K-Gr 3-Ray has done a masterful job of retelling and illustrating one of Wilde's more accessible fairy tales. Using most of the author's words and all of his intent, she has omitted the more flowery and verbose prose and subplots. The result is a tightened tale that expresses compassion in a simple, heartfelt story of a statue and a little bird. Alternating full-and double-page illustrations with panels, Ray has put enormous detail into her paintings, and each one is burnished with a kind of verdigris gold. Readers will especially appreciate the pictures that depict the wonders of Egypt. Not piteous or sentimental, The Happy Prince is a balanced tale; in fact, Leo Lionni's modern classic, Tico and the Golden Wings Knopf, 1975, seems to revisit its universal themes.-Harriett Fargnoli, Great Neck Library, NY
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Product Details

  • ISBN-13: 9781492178408
  • Publisher: CreateSpace Publishing
  • Publication date: 8/16/2013
  • Pages: 72
  • Sales rank: 799,211
  • Product dimensions: 6.00 (w) x 9.00 (h) x 0.15 (d)

Meet the Author

Oscar Wilde was a playwright, essayist, and novelist. He was the author of The Importance of Being Earnest and The Picture of Dorian Gray. Carole Bloch is the central coordinator of the Stories Across Africa Project, which is developing shared anthologies of stories for children in the many languages of Africa. She has written extensively on early literacy and multilingual education in South Africa and Africa, as well as writing several picture books for young children. Joan Rankin has illustrated more than 30 children’s books, including A Frog in the Bog and Off to First Grade. She is the recipient of the Katrina Harris Award for Children's Book Illustration and the ME Rothman Prize for best illustrated children’s book.

Biography

Oscar Fingal O'Flahertie Wills Wilde was born on October 16, 1854, to an intellectually prominent Dublin family. His father, Sir William Wilde, was a renowned physician who was knighted for his work as medical adviser to the 1841 and 1851 Irish censuses; his mother, Lady Jane Francesca Elgee, was a poet and journalist. Wilde showed himself to be an exceptional student. While at the Royal School in Enniskillen, he took First Prize in Classics. He continued his studies at Trinity College, Dublin, on scholarship, where he won high honors, including the Demyship Scholarship to Magdalen College, Oxford.

At Oxford, Wilde engaged in self-discovery, through both intellectual and personal pursuits. He fell under the influence of the aesthetic philosophy of Walter Pater, a tutor and author who inspired Wilde to create art for the sake of art alone. It was during these years that Wilde developed a reputation as an eccentric and a foppish dresser who always had a flower in his lapel. Wilde won his first recognition as a writer when the university awarded him the Newdigate Prize for his poem "Ravenna."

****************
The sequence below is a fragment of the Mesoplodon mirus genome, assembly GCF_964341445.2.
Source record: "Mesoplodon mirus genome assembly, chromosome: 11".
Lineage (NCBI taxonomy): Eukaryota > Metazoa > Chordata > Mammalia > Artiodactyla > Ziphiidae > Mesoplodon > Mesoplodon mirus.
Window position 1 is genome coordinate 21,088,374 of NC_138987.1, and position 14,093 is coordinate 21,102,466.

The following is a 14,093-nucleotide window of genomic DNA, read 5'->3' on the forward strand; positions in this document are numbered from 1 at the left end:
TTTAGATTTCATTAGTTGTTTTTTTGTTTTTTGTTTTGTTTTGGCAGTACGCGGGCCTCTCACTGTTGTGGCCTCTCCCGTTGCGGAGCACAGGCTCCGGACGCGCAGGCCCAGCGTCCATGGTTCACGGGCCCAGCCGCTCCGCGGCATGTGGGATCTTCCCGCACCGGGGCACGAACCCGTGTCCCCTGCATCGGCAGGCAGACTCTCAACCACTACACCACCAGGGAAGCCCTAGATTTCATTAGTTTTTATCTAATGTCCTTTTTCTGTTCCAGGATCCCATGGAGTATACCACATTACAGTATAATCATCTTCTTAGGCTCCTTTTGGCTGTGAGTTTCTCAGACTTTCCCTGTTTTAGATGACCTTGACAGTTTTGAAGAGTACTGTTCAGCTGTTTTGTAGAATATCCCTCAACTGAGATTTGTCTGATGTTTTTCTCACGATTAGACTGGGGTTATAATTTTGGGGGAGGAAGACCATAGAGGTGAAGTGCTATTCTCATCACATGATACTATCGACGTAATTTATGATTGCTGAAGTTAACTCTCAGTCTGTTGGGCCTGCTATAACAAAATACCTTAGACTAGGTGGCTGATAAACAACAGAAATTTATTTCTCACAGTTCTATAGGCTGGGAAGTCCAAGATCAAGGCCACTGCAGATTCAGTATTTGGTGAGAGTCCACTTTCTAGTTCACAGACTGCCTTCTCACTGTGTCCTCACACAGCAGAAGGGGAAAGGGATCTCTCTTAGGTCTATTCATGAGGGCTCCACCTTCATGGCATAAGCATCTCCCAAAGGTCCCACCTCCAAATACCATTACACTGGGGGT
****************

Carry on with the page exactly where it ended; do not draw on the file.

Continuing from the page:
Wilde went from Oxford to London, where he published his first volume of verse, Poems, in 1881. From 1882 to 1884, he toured the United States, Ireland, and England, giving a series of lectures on Aestheticism. In America, between speaking engagements, he met some of the great literary minds of the day, including Henry Wadsworth Longfellow, Oliver Wendell Holmes, and Walt Whitman. His first play, Vera, was staged in New York but did poorly. After his marriage to Constance Lloyd in 1884 and the birth of his two sons, Wilde began to make his way into London's theatrical, literary, and homosexual scenes. He published Intentions, a collection of dialogues on aesthetic philosophy, in 1891, the year he met Lord Alfred Douglas, who became his lover and his ultimate downfall. Wilde soon produced several successful plays, including Lady Windermere's Fan (1892) and A Woman of No Importance (1893). Wilde's popularity was short-lived, however. In 1894, during the concurrent runs of his plays An Ideal Husband and The Importance of Being Earnest, he became the subject of a homosexual scandal that led him to withdraw all theater engagements and declare bankruptcy. Urged by many to flee the country rather than face a trial in which he would surely be found guilty, Wilde chose instead to remain in England. Arrested in 1895 and found guilty of "homosexual offenses," Wilde was sentenced to two years hard labor and began serving time in Wandsworth prison. He was later transferred to the detention center in Reading Gaol, where he composed De Profundis, a dramatic monologue written as a letter to Lord Alfred Douglas that was published in 1905. Upon his release, Wilde retreated to the Continent, where he lived out the rest of his life under a pseudonym. He published his last work, The Ballad of Reading Gaol, in 1898 while living in exile.

During his lifetime, Wilde was most often the center of controversy. The Picture of Dorian Gray, which was serialized in Lippincott's Monthly Magazine in 1890 and published in book form the next year, is considered to be Wilde's most personal work. Scrutinized by critics who questioned its morality, the novel portrays the author's internal battles and arrives at the disturbing possibility that "ugliness is the only reality." Oscar Wilde died penniless, of cerebral meningitis, in Paris on November 30, 1900. He is buried in Paris's Père Lachaise Cemetery.

Author biography from the Barnes & Noble Classics edition of The Picture of Dorian Gray.

Good To Know

To make ends meet, Wilde edited the popular ladies' periodical Woman's Day from 1887 to 1889.

When in exile on the Continent, Wilde was forced to live under the alias Sebastian Melmoth.

It is rumored that Wilde's last written words were found in his journal, left behind in the Left Bank flophouse where he died: "My wallpaper and I are fighting a duel to the death. One or the other of us has got to go."

Wilde is buried in the Paris cemetery of Père Lachaise; there, he keeps company with other famous artists, including Jim Morrison and Edith Piaf.

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    1. Also Known As:
      Oscar Fingal O'Flahertie Wills Wilde (full name)
    1. Date of Birth:
      October 16, 1854
    2. Place of Birth:
      Dublin, Ireland
    1. Date of Death:
      November 30, 1900
    2. Place of Death:
      Paris, France